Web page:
It seems as though everything has been turned upside down in the past few weeks. Having seen Prime Minister Gordon Brown take the credit for masterminding the Lloyds/HBOS merger deal, now a £10bn loss has been announced it seems it was not his idea after all.
And just when you thought things couldn’t get any worse for the mortgage market the Bank of England base rate plunges to 0.5% just to ensure the re-mortgage market is totally paralysed rather than simply limping.
Think of the lenders that raise money by attracting retail savings. They now need some magic fairy dust to attract savers because the interest rate isn’t going to do the trick. In turn, this will make it more difficult for them to lend and lead to the mortgage market becoming even more depressed.
And to add insult to injury, the number of mortgages available to intermediaries has plummeted by 90% in the past year, according to Trigold’s latest index of products.
Sadly, in recent weeks some of my friends and colleagues have had to close their businesses including Chase De Vere and Cobalt Capital – both giants of our industry. We have shared many a conference table or discussion group, swapping views openly because of the mutual trust and respect we have.
I know I’m not alone in being somewhat shocked and extremely sad about these firms’ demise. I wish all those affected well and hope to see them back on the circuit again soon.
And there’s potentially more bad news on the back of Lord Turner’s report and rumours that the Financial Services Authority may consider limiting lending to 3 x income.
If this happens it would be a backward step given that most lenders have moved to an affordability model which on the whole is fair and works well.
It could also have dire implications for the remortgage market, with borrowers who need more than 3 x income being stuck with their existing lenders and at their mercy in terms of rates.
This crisis is a result of wholesale funding issues rather than irresponsible retail lending but we face a situation whereby we may end up throwing the baby out with the bath water.
On a more positive note, the Royal Bank of Scotland has benefited from buoyant corporate banking activity in its key markets since the turn of the year, its chairman Sir Philip Hampton has revealed, offering a rare glimpse of optimism for the bank.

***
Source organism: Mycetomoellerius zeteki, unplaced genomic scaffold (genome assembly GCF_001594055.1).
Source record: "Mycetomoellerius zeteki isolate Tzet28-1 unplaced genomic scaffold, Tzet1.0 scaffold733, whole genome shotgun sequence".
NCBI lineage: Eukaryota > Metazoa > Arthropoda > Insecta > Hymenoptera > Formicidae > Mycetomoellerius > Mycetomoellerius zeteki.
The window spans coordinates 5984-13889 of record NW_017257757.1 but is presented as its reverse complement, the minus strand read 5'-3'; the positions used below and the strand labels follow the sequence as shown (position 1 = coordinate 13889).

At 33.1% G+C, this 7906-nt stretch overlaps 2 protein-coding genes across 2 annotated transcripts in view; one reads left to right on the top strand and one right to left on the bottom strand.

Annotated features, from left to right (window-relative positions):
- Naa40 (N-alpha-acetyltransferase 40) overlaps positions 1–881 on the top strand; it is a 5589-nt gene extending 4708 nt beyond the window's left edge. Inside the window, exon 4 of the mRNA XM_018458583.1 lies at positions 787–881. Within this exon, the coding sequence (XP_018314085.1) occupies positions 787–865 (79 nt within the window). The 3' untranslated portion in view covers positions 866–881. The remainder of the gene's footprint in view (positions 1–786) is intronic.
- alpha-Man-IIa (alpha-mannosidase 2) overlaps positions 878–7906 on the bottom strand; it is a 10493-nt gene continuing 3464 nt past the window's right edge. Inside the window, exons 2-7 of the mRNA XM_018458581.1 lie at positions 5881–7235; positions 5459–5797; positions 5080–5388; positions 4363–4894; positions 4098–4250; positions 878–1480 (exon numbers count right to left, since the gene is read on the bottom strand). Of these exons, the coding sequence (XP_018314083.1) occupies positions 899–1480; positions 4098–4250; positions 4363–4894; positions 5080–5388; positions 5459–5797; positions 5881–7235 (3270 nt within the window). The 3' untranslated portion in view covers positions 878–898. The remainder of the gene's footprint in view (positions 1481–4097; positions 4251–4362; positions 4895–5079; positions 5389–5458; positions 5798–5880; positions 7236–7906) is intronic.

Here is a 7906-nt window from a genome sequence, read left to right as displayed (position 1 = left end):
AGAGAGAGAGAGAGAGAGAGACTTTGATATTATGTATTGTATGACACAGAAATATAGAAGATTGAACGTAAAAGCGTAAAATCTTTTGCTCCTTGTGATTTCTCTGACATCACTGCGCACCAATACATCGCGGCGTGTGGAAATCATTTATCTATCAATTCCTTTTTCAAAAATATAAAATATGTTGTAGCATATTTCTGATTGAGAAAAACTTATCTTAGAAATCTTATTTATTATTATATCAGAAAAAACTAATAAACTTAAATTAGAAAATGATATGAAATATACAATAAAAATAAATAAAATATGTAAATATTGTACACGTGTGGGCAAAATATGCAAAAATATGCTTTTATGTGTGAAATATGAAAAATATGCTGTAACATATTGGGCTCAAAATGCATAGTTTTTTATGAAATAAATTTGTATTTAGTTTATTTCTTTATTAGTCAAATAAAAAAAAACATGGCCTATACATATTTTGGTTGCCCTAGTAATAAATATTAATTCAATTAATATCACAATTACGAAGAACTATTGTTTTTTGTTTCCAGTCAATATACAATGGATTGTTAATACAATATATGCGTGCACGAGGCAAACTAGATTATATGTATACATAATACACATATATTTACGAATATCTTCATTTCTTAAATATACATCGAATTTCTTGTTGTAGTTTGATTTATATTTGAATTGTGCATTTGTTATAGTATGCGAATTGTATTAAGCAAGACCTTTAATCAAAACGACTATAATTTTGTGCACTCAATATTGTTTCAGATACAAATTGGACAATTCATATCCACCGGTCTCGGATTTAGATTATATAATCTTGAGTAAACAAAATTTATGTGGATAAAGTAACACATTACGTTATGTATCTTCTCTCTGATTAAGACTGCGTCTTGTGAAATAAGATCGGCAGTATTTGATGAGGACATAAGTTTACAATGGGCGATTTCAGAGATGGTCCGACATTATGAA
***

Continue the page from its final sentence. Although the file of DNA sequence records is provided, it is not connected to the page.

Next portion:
In an interview with the Financial Times Sir Philip flagged other positives in 2009 for the partly nationalised bank including increased business as a result of the rise in corporate debt issuance and equity underwriting.
Sir Philip’s disclosure followed Barclays announcement that it enjoyed a strong start to the year. Citigroup and Bank of America also issued positive trading statements.
I was interested to read that Exact is calling on the government to reinstate local authority mortgage lending to fill the public lending shortfall. The firm is lobbying the government to divert funding to reinvigorate local councils as a force in the mortgage market.
It argues that the interest rate below which local authorities are prohibited from lending – known as the standard national rate or SNR – was set too high to make council mortgage lending competitive with the private sector. But now the SNR has fallen to 3.93% – its lowest ever level.
Alan Cleary, managing director of Exact, says reinstating local authorities as mortgage lenders would mean the government could bypass bank red tape and get cash back into the hands of people who want to buy houses.
He believes the government is currently relying too heavily on one part of the mortgage market – the big high street banks.
Exact highlights that the government’s bailout plans may be stabilising high street banks but these lenders are hoarding money to rebuild their tattered balance sheets – they are not passing it on to consumers.
Cleary says these banks can’t afford to lend as there’s too much damage to be repaired first. But he believes the government is ignoring a significant part of the mortgage market, which is littered with specialist lenders that are paralysed by the lack of wholesale funding.
If the government is serious about boosting the cash available to borrowers in the high street, Cleary wonders why it does not give some of its billions to councils which could then lend to consumers using specialist lenders’ origination expertise, putting taxpayers’ money directly into the hands of those who will spend it. All food for thought in these testing times.
As I look for rays of light in this landscape I spy a golden nugget. Yes, Abbey has unveiled that now almost mystical beast – an exclusive product. And its move was followed by another exclusive being released by RBS, seemingly in the blink of an eye. At last, some positives from which to draw strength.
Let’s cling to these treasured bits of good news and hope they are the first of many, and that the cash injection the government has talked about for so long is starting to filter its way down to those who need it.